Faure said (addressing himself to Bulganin) that in his role as Chairman, not as Head of the French Delegation, he would like to establish an area of agreement, and therefore wished to clarify one thing: did Marshal Bulganin agree with the UK and US answers to the Chairman’s question or did he not? That is, did he agree that the Foreign Ministers would not have to finish one subject before proceeding to another, or did he believe that they must first settle one before they went on to the next?

Bulganin said that he believed he had stated the Soviet position clearly.

Eisenhower said that although he had indicated that he had nothing further to say, he would like to make one thing clear. He had assumed that neither question could be solved without the other. The unification of Germany would contribute to stability in Europe just as stability in Europe would make a difference in unifying Germany. This seemed to the US Delegation clear-cut and indisputable. They therefore felt that the study of both problems should be by groups or by any other means that the Foreign Ministers might devise and that these studies should be conducted simultaneously. He had nothing further to say.

Faure said that this was a new proposal by President Eisenhower: that the different questions should be discussed by different groups. Was that the President’s thought?

Eisenhower said that that was his original suggestion. Now he thought that the discussion of this item should be dropped, since there appeared to be no reason to believe that a common ground existed. In his opinion the two subjects were related. He had explained again why he thought so, but was not making any new proposal.

Faure asked whether Eden had any comment.

[Page 499]

Eden said that he had nothing further to say on the merits at that time, but would like to see where they stood with respect to the texts of the directives. Thanks to the excellent work of the Foreign Ministers, the text relating to European security had been agreed and there appeared to remain only one difference with respect to Germany. It had been agreed that both questions could be discussed. Doubtless neither question could be finally settled without the other. It would be strange indeed if they should break down over the question of order.

Faure asked whether Bulganin had anything to add.

Bulganin said that he would like to make two remarks. The proposal upheld by the Soviet Delegation was not a procedural matter but one of substance for them. As for the suggestion about setting up groups or subcommittees, he thought that these were procedural matters to be determined by the Foreign Ministers. In conclusion, the Soviet Delegation had done all that they could to convince the others of their position, and he was sorry that they had been unable to do so.

Eisenhower said that he would repeat his suggestion that they go on to the next subject. That appeared to be the only thing to do.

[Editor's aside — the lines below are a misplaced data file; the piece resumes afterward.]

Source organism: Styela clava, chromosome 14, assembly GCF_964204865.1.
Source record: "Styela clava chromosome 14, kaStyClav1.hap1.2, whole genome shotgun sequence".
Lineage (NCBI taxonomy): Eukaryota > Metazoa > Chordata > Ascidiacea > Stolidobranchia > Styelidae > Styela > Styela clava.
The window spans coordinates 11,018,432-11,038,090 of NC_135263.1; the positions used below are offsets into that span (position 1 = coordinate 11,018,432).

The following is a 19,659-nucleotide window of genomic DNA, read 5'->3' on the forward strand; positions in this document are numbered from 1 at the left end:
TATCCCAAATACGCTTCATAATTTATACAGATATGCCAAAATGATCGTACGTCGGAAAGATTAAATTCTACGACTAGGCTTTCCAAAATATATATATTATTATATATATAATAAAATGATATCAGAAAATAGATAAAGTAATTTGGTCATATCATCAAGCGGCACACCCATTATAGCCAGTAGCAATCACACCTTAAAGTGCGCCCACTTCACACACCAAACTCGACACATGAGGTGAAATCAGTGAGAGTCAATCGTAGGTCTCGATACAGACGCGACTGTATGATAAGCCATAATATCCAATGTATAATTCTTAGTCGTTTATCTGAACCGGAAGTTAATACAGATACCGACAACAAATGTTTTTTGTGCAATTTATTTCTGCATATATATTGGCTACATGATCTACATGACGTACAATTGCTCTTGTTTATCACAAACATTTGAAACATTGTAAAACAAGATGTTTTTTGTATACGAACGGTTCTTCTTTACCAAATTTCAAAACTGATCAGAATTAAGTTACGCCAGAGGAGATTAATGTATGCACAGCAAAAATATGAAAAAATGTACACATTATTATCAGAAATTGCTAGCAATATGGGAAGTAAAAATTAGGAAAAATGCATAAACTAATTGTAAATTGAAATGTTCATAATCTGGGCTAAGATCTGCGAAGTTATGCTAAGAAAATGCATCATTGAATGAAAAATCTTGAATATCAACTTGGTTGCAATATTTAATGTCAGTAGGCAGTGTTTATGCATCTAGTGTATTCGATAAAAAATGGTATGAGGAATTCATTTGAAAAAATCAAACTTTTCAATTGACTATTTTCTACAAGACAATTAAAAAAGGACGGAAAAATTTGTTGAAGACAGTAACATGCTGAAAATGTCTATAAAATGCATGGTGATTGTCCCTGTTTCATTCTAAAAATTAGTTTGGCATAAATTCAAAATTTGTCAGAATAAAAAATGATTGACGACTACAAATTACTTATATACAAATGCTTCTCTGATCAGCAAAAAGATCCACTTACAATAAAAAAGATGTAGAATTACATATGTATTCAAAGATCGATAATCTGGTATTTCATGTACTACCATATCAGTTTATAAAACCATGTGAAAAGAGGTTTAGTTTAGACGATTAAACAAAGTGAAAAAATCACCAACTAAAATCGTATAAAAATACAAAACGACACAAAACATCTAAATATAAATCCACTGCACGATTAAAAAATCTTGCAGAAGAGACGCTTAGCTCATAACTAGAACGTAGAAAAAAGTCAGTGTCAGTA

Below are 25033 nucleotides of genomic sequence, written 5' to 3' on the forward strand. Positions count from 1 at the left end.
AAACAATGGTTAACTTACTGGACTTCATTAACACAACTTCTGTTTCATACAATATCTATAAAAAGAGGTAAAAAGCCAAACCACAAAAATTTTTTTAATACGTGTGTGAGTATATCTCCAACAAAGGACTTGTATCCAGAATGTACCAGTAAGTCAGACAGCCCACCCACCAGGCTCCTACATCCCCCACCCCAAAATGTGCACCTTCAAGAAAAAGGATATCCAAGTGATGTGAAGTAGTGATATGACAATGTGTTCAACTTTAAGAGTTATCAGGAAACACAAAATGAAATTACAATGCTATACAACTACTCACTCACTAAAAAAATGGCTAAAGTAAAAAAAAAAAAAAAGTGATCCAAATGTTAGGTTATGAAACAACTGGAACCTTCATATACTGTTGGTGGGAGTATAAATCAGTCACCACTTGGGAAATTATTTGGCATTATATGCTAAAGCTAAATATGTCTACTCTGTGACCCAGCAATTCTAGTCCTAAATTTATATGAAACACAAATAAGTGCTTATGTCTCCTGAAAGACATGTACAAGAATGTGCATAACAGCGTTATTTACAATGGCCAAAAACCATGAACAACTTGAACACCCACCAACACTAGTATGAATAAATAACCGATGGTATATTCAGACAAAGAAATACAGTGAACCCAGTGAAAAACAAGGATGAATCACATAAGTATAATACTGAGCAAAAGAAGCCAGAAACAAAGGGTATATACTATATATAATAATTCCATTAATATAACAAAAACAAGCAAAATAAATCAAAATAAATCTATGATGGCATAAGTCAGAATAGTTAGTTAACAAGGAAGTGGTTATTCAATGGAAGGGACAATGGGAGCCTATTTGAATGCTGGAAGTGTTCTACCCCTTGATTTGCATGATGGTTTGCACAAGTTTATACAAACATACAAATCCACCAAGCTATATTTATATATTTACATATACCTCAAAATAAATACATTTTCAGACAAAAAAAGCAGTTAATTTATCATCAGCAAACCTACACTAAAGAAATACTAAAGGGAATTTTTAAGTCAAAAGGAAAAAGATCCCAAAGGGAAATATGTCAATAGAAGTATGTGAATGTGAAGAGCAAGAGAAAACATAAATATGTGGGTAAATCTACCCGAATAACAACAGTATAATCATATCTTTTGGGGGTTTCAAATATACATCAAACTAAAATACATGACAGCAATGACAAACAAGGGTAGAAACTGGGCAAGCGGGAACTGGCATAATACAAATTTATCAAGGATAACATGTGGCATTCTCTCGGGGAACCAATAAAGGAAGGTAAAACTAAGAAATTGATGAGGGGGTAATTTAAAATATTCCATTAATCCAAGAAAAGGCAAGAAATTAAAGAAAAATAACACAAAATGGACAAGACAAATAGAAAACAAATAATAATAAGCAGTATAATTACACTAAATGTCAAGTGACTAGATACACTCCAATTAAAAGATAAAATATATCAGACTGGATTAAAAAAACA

Faure asked whether everyone agreed, noting that they did. (All agreed.) He said that the next question was how representatives of the Federal Republic, the German Democratic Republic, and other states should be consulted by the Foreign Ministers. Yesterday it had been suggested that it be left to the Foreign Ministers to make whatever arrangements they considered desirable for the participation and consultation of other interested parties. Was there agreement on that?

Eden said that a formula had been proposed by Mr. Macmillan yesterday. He would ask him to speak.

Macmillan said that his proposal was as follows: “The Foreign Ministers will make whatever arrangements they may consider desirable for the participation of, or for consultation with, other interested parties.”

Khrushchev said that the Soviet Delegation agreed with that. The British Foreign Minister had made a good suggestion and it was acceptable.

Faure said that the second question was now settled. They might turn to the third of the five unagreed points, namely the Soviet proposal to introduce a reference to atomic and thermo-nuclear weapons. He would ask Mr. Bulganin to speak to this.4

[Page 500]

Bulganin replied that he desired to meet the wishes of the other Delegations and would agree to omit reference to atomic and thermo-nuclear weapons.

Faure said that that appeared to leave only one question of difference: whether it was necessary for the matter to be remitted only to the Disarmament Subcommittee or whether the Foreign Ministers would have to tackle the question of disarmament themselves.

Eden said that it seemed to him that the work would have to be done by the Subcommittee which would meet before the Foreign Ministers. This would not exclude the Foreign Ministers from dealing with the problem.

Bulganin thought that it was possible to agree with Sir Anthony Eden’s point of view.

Eisenhower said he agreed that there was no objection to the Foreign Ministers having this matter in their directive, since the Disarmament Subcommittee would continue and the Foreign Ministers would have to take note of its work.

(It was agreed that the United Kingdom Delegation would produce a text.)

Turning to the fifth question, Eisenhower said that the United States Delegation would not be outdone. Since it was the United States proposal that priority should be given to the question of international controls, inspection, reporting and publicity, he would be prepared not to insist on this point. However, he had not changed his views.